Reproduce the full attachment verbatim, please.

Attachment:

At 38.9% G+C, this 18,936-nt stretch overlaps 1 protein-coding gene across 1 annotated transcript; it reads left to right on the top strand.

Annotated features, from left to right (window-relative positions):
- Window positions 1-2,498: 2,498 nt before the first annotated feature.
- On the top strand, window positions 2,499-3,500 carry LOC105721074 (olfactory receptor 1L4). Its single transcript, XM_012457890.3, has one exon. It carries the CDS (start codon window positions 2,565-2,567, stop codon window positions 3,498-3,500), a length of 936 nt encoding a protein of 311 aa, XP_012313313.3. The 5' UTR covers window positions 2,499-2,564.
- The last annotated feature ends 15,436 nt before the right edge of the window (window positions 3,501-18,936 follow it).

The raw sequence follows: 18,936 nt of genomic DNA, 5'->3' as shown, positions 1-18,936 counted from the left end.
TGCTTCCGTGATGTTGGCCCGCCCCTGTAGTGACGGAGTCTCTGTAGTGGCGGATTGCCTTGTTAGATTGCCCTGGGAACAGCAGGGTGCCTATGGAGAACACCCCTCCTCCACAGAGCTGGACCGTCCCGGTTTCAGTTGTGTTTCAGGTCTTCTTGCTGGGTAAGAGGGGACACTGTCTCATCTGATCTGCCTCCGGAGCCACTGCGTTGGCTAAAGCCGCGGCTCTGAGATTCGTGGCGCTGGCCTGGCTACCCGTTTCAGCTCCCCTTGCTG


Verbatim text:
At 38.9% G+C, this 18,936-nt stretch overlaps 1 protein-coding gene across 1 annotated transcript; it reads left to right on the top strand.

Annotated features, from left to right (window-relative positions):
- Window positions 1-2,498: 2,498 nt before the first annotated feature.
- On the top strand, window positions 2,499-3,500 carry LOC105721074 (olfactory receptor 1L4). Its single transcript, XM_012457890.3, has one exon. It carries the CDS (start codon window positions 2,565-2,567, stop codon window positions 3,498-3,500), a length of 936 nt encoding a protein of 311 aa, XP_012313313.3. The 5' UTR covers window positions 2,499-2,564.
- The last annotated feature ends 15,436 nt before the right edge of the window (window positions 3,501-18,936 follow it).

The raw sequence follows: 18,936 nt of genomic DNA, 5'->3' as shown, positions 1-18,936 counted from the left end.
TGCTTCCGTGATGTTGGCCCGCCCCTGTAGTGACGGAGTCTCTGTAGTGGCGGATTGCCTTGTTAGATTGCCCTGGGAACAGCAGGGTGCCTATGGAGAACACCCCTCCTCCACAGAGCTGGACCGTCCCGGTTTCAGTTGTGTTTCAGGTCTTCTTGCTGGGTAAGAGGGGACACTGTCTCATCTGATCTGCCTCCGGAGCCACTGCGTTGGCTAAAGCCGCGGCTCTGAGATTCGTGGCGCTGGCCTGGCTACCCGTTTCAGCTCCCCTTGCTG